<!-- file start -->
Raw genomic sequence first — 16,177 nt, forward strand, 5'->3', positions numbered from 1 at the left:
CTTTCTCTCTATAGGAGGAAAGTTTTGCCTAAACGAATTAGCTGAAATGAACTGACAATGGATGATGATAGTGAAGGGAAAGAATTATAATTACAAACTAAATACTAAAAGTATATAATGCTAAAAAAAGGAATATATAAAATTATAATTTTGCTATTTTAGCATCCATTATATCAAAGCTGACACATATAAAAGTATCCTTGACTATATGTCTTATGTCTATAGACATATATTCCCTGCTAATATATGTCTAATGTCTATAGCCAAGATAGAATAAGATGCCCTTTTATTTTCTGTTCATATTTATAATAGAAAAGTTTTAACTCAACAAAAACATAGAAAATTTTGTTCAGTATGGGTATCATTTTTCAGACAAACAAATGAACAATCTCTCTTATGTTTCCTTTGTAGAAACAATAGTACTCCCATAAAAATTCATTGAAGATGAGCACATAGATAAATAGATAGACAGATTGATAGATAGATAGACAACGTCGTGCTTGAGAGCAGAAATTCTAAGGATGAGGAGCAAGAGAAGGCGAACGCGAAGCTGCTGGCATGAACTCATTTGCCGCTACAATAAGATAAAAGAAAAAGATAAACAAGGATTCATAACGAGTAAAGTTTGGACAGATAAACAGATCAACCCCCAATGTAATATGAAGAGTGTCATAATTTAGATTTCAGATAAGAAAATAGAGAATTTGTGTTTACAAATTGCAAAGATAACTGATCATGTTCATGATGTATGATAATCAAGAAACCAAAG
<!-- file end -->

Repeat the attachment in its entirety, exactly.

Raw genomic sequence first — 16,177 nt, forward strand, 5'->3', positions numbered from 1 at the left:
CTTTCTCTCTATAGGAGGAAAGTTTTGCCTAAACGAATTAGCTGAAATGAACTGACAATGGATGATGATAGTGAAGGGAAAGAATTATAATTACAAACTAAATACTAAAAGTATATAATGCTAAAAAAAGGAATATATAAAATTATAATTTTGCTATTTTAGCATCCATTATATCAAAGCTGACACATATAAAAGTATCCTTGACTATATGTCTTATGTCTATAGACATATATTCCCTGCTAATATATGTCTAATGTCTATAGCCAAGATAGAATAAGATGCCCTTTTATTTTCTGTTCATATTTATAATAGAAAAGTTTTAACTCAACAAAAACATAGAAAATTTTGTTCAGTATGGGTATCATTTTTCAGACAAACAAATGAACAATCTCTCTTATGTTTCCTTTGTAGAAACAATAGTACTCCCATAAAAATTCATTGAAGATGAGCACATAGATAAATAGATAGACAGATTGATAGATAGATAGACAACGTCGTGCTTGAGAGCAGAAATTCTAAGGATGAGGAGCAAGAGAAGGCGAACGCGAAGCTGCTGGCATGAACTCATTTGCCGCTACAATAAGATAAAAGAAAAAGATAAACAAGGATTCATAACGAGTAAAGTTTGGACAGATAAACAGATCAACCCCCAATGTAATATGAAGAGTGTCATAATTTAGATTTCAGATAAGAAAATAGAGAATTTGTGTTTACAAATTGCAAAGATAACTGATCATGTTCATGATGTATGATAATCAAGAAACCAAAG